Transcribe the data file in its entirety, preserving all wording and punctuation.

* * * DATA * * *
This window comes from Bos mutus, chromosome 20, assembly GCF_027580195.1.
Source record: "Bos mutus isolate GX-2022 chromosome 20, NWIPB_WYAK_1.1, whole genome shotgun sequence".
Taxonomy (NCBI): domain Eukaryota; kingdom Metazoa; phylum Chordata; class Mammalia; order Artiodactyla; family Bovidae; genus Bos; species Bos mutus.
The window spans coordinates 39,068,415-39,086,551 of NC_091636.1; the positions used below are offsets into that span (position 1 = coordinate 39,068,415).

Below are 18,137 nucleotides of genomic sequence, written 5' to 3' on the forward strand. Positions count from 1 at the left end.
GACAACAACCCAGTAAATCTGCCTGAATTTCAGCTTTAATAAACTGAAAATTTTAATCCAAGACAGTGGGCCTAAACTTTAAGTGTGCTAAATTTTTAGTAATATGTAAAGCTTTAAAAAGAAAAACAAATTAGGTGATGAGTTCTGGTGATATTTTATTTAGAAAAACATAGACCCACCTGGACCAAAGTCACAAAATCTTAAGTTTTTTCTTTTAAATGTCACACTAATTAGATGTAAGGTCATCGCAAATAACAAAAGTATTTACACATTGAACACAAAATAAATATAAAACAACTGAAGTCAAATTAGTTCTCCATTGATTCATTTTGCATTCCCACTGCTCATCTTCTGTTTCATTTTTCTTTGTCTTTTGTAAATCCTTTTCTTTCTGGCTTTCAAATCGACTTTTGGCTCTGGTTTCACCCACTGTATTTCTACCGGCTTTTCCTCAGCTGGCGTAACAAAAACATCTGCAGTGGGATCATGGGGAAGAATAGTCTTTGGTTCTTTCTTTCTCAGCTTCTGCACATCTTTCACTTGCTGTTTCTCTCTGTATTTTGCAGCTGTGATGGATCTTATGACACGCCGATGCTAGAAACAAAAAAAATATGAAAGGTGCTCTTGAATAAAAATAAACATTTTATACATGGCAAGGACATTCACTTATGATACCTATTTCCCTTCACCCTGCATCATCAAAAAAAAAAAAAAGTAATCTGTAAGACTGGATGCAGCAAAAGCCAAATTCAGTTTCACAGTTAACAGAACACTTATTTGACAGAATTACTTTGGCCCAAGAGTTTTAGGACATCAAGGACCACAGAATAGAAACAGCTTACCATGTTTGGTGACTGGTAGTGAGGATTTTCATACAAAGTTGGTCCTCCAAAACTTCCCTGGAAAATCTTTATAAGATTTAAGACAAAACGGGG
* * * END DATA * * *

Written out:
This window comes from Bos mutus, chromosome 20, assembly GCF_027580195.1.
Source record: "Bos mutus isolate GX-2022 chromosome 20, NWIPB_WYAK_1.1, whole genome shotgun sequence".
Taxonomy (NCBI): domain Eukaryota; kingdom Metazoa; phylum Chordata; class Mammalia; order Artiodactyla; family Bovidae; genus Bos; species Bos mutus.
The window spans coordinates 39,068,415-39,086,551 of NC_091636.1; the positions used below are offsets into that span (position 1 = coordinate 39,068,415).

Below are 18,137 nucleotides of genomic sequence, written 5' to 3' on the forward strand. Positions count from 1 at the left end.
GACAACAACCCAGTAAATCTGCCTGAATTTCAGCTTTAATAAACTGAAAATTTTAATCCAAGACAGTGGGCCTAAACTTTAAGTGTGCTAAATTTTTAGTAATATGTAAAGCTTTAAAAAGAAAAACAAATTAGGTGATGAGTTCTGGTGATATTTTATTTAGAAAAACATAGACCCACCTGGACCAAAGTCACAAAATCTTAAGTTTTTTCTTTTAAATGTCACACTAATTAGATGTAAGGTCATCGCAAATAACAAAAGTATTTACACATTGAACACAAAATAAATATAAAACAACTGAAGTCAAATTAGTTCTCCATTGATTCATTTTGCATTCCCACTGCTCATCTTCTGTTTCATTTTTCTTTGTCTTTTGTAAATCCTTTTCTTTCTGGCTTTCAAATCGACTTTTGGCTCTGGTTTCACCCACTGTATTTCTACCGGCTTTTCCTCAGCTGGCGTAACAAAAACATCTGCAGTGGGATCATGGGGAAGAATAGTCTTTGGTTCTTTCTTTCTCAGCTTCTGCACATCTTTCACTTGCTGTTTCTCTCTGTATTTTGCAGCTGTGATGGATCTTATGACACGCCGATGCTAGAAACAAAAAAAATATGAAAGGTGCTCTTGAATAAAAATAAACATTTTATACATGGCAAGGACATTCACTTATGATACCTATTTCCCTTCACCCTGCATCATCAAAAAAAAAAAAAAGTAATCTGTAAGACTGGATGCAGCAAAAGCCAAATTCAGTTTCACAGTTAACAGAACACTTATTTGACAGAATTACTTTGGCCCAAGAGTTTTAGGACATCAAGGACCACAGAATAGAAACAGCTTACCATGTTTGGTGACTGGTAGTGAGGATTTTCATACAAAGTTGGTCCTCCAAAACTTCCCTGGAAAATCTTTATAAGATTTAAGACAAAACGGGG